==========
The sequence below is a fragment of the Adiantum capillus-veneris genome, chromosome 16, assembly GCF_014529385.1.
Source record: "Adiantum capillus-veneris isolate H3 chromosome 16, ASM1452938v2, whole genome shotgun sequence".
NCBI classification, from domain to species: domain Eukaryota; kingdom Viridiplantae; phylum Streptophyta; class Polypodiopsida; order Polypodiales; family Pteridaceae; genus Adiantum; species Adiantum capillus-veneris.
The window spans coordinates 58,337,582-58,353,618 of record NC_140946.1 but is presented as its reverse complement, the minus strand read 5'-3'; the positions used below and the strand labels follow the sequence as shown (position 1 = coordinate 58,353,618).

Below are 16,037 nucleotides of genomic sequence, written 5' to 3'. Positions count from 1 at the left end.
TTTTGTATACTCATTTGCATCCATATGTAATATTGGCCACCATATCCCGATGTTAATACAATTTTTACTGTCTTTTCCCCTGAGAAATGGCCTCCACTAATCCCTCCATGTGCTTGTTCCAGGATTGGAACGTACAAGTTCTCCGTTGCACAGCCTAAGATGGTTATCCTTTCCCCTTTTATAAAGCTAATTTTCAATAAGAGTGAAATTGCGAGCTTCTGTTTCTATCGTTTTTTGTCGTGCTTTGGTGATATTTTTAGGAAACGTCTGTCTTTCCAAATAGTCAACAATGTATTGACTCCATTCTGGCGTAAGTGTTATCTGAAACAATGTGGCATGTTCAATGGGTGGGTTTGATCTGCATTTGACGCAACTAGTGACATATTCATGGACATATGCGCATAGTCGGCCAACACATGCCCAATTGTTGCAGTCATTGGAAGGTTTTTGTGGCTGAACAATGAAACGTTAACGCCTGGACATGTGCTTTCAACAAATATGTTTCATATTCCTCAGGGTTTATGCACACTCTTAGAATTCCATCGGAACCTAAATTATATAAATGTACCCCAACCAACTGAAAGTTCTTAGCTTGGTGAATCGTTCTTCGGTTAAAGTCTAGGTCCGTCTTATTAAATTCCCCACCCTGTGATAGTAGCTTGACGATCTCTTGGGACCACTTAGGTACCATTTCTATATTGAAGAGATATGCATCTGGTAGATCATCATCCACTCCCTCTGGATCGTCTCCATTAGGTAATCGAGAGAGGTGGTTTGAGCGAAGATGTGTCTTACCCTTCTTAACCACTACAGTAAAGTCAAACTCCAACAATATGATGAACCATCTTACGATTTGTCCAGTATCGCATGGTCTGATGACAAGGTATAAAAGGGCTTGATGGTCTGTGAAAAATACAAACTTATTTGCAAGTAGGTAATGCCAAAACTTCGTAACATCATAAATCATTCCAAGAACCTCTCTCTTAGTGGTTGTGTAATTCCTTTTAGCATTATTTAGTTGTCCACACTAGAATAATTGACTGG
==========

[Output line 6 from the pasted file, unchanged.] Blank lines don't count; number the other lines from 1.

TTTTGTATACTCATTTGCATCCATATGTAATATTGGCCACCATATCCCGATGTTAATACAATTTTTACTGTCTTTTCCCCTGAGAAATGGCCTCCACTAATCCCTCCATGTGCTTGTTCCAGGATTGGAACGTACAAGTTCTCCGTTGCACAGCCTAAGATGGTTATCCTTTCCCCTTTTATAAAGCTAATTTTCAATAAGAGTGAAATTGCGAGCTTCTGTTTCTATCGTTTTTTGTCGTGCTTTGGTGATATTTTTAGGAAACGTCTGTCTTTCCAAATAGTCAACAATGTATTGACTCCATTCTGGCGTAAGTGTTATCTGAAACAATGTGGCATGTTCAATGGGTGGGTTTGATCTGCATTTGACGCAACTAGTGACATATTCATGGACATATGCGCATAGTCGGCCAACACATGCCCAATTGTTGCAGTCATTGGAAGGTTTTTGTGGCTGAACAATGAAACGTTAACGCCTGGACATGTGCTTTCAACAAATATGTTTCATATTCCTCAGGGTTTATGCACACTCTTAGAATTCCATCGGAACCTAAATTATATAAATGTACCCCAACCAACTGAAAGTTCTTAGCTTGGTGAATCGTTCTTCGGTTAAAGTCTAGGTCCGTCTTATTAAATTCCCCACCCTGTGATAGTAGCTTGACGATCTCTTGGGACCACTTAGGTACCATTTCTATATTGAAGAGATATGCATCTGGTAGATCATCATCCACTCCCTCTGGATCGTCTCCATTAGGTAATCGAGAGAGGTGGTTTGAGCGAAGATGTGTCTTACCCTTCTTAACCACTACAGTAAAGTCAAACTCCAACAATATGATGAACCATCTTACGATTTGTCCAGTATCGCATGGTCTGATGACAAGGTATAAAAGGGCTTGATGGTCTGTGAAAAATACAAACTTATTTGCAAGTAGGTAATGCCAAAACTTCGTAACATCATAAATCATTCCAAGAACCTCTCTCTTAGTGGTTGTGTAATTCCTTTTAGCATTATTTAGTTGTCCACACTAGAATAATTGACTGG